Olusegun Obasanjo At 80, A Nerve In The Nigerian Nation
There is no doubt that Olusegun Mathew Okikiola Aremu Obasanjo is part and parcel of the historical transition of the Nation Nigeria.
Both in military and civilian regimes he has been head of government and considered as one of the most influential leader that Nigeria has witnessed in the past and in recent times.
General Obasanjo, Chief Obasanjo in any way you may refer him to, clocked the octogenarian age of 80 on 5th March 2017. He was born in 1937 in Ogun state.
In 1958, the age of 21, he enlisted in the Nigerian Army. He attended the 6-month Short Service Commission training at Mons Officer Cadet School in Aldershot in England, and was thereafter commissioned as an officer in the Nigerian Army.
He was also trained in India at the Defence Services Staff College, Wellington and at the Indian Army School of Engineering.
He served at 1 Area Command in Kaduna. Promoted to Chief Army Engineer, he was made commander of 2 Area Command from July 1967, which was redesignated 2 Division Rear, and then the Ibadan Garrison Organisation.
During the Nigerian Civil War, he commanded the Army’s 3 Marine Commando Division that took Owerri, effectively bringing an end to the civil war.
On 13 February 1976, coup plotters, led by Army Col. Dimka, killed then Head of State, Murtala in a failed attempted coup because the missed Obasanjo and other senior military personnel marked for for assassination. Obasanjo was appointed as head of state by the Supreme Military Council.
During the dictatorship of Sani Abacha (1993–1998), Obasanjo spoke out against the human rights abuses of the regime, and was imprisoned for alleged participation in an aborted coup based on testimony obtained via torture. He was released only after Abacha’s sudden death on 8 June 1998.
In the 1999 elections, the first in sixteen years, Obasanjo decided to run for the presidency as the candidate of the People’s Democratic Party (PDP). Obasanjo won with 62.6% of the vote, defeating Olu Falae, the only other candidate.
29 May 1999, the day Obasanjo took office as the first elected and civilian head of state in Nigeria after 16 years of military rule, is now commemorated as Democracy Day.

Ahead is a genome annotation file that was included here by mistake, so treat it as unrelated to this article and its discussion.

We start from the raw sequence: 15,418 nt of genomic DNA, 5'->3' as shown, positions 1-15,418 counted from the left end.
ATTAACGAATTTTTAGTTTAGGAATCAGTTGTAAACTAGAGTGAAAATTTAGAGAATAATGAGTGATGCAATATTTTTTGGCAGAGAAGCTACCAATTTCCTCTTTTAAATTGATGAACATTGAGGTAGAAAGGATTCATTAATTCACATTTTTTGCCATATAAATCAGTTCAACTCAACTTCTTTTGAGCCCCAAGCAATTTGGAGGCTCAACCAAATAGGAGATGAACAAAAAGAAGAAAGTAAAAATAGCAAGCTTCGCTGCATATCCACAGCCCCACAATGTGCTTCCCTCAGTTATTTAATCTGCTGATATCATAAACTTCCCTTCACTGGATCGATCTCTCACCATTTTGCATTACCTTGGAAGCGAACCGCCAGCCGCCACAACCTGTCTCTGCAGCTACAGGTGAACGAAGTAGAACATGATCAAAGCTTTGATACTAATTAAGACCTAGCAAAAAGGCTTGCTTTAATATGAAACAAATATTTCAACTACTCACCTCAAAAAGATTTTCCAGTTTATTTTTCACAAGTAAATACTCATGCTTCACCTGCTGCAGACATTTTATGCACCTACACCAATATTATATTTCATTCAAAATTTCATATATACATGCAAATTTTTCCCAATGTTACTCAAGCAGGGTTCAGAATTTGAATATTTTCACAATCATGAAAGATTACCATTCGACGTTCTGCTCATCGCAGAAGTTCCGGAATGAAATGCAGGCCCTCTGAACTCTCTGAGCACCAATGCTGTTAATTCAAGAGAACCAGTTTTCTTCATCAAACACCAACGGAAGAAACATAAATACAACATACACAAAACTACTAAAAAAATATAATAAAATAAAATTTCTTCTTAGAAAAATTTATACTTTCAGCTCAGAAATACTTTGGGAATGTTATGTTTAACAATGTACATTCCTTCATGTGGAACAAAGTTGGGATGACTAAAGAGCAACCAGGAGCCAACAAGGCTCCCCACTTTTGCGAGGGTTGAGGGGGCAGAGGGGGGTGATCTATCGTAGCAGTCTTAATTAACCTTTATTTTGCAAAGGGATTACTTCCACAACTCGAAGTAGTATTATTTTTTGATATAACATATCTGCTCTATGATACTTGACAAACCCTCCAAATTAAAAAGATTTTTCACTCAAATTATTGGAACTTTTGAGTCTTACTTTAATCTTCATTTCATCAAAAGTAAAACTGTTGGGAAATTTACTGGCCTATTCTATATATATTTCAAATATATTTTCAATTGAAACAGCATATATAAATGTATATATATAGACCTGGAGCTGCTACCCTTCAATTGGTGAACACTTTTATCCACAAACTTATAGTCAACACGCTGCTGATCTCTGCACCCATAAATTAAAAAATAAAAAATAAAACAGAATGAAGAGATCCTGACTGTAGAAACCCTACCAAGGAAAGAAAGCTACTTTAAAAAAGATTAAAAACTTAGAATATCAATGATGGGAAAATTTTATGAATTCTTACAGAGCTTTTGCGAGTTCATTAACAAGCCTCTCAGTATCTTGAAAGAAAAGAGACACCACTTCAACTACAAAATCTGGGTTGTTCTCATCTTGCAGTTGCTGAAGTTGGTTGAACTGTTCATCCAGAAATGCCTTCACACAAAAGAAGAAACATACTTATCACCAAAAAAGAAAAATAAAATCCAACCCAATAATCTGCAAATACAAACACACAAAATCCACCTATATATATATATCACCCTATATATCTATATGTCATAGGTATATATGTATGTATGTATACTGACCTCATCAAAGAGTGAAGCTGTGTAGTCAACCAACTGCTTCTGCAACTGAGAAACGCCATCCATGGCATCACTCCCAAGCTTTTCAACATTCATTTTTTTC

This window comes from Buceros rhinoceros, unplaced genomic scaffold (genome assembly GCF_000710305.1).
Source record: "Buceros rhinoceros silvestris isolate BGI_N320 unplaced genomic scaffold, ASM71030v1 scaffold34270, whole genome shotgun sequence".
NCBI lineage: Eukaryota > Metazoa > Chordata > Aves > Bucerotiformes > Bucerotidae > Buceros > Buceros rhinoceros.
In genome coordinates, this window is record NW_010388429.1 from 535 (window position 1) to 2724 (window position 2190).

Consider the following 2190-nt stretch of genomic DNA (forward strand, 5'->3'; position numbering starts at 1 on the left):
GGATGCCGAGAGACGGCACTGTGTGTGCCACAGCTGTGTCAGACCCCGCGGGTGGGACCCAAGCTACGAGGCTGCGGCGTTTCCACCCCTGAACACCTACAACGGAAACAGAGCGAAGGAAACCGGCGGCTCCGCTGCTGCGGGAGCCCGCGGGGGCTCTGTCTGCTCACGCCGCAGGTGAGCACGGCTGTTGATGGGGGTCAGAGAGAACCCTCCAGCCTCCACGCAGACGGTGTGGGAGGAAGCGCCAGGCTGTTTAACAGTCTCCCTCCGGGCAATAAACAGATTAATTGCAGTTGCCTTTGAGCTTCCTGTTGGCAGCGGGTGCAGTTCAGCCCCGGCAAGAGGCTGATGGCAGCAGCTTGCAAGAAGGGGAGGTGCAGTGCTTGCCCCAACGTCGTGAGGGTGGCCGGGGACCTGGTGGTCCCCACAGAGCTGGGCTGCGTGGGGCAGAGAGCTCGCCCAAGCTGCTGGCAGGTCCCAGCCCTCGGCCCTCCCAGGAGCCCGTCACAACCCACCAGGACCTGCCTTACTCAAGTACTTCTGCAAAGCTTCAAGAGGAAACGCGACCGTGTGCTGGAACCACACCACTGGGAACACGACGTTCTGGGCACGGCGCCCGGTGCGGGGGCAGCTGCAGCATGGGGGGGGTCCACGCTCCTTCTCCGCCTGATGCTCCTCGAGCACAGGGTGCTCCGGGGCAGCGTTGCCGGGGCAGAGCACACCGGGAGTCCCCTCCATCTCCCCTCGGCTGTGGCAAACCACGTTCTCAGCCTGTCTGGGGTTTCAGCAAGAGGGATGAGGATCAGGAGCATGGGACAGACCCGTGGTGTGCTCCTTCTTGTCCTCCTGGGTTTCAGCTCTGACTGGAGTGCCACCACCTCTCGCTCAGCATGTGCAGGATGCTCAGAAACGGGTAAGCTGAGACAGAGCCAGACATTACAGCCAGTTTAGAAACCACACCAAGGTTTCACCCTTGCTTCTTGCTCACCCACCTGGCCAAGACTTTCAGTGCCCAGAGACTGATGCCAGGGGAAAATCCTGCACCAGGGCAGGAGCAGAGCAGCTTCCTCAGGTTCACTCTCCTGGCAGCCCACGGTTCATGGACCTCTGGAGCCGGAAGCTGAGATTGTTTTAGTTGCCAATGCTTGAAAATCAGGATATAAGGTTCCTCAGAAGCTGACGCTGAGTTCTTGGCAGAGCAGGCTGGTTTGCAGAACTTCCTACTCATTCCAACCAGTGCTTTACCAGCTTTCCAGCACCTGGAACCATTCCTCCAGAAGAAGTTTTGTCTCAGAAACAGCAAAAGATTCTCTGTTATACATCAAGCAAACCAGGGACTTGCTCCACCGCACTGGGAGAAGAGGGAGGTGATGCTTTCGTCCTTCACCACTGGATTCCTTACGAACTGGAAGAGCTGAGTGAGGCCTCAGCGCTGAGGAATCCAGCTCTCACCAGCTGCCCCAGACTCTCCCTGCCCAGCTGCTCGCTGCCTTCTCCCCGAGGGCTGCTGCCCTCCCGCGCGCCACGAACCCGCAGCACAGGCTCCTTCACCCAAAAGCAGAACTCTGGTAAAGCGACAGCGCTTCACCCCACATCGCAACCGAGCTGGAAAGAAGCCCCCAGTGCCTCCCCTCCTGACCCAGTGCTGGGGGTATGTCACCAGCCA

To mark his 80th birthday, Obasanjo officially commissioned the Olusegun Obasanjo Presidential Library, a dream he conceived in 1998 to immortalized him and it was actualized after he became the president of the Federal Republic of Nigeria.
“the library is a culmination of fulfilment of dreams and visions which began in 1988 when I came to realise how much vital material that should have been preserved from the civil war and from our period of military government, were allowed to waste carelessly.
“Then I tried to see what could be salvaged, recovered and preserved but not much except some materials on the civil war from both sides of the divide which I was able to microfilm.
“Materials were lost but lessons were learnt,” he said during the official opening of the library.
The library houses some of his personal belongings like his school uniforms, military uniforms and his first car. More than 42 million books, documents and archival materials are kept in the library.
The library is a resemblance of the presidential library system from the United States. The concept of Presidential Library started in 1939 by President Franklin D. Roosevelt of America who donated his official documents for national use.
The country passed into law in 1955, the Presidential Libraries Act to formalize this project for national archive of all American Presidential documents and materials in office.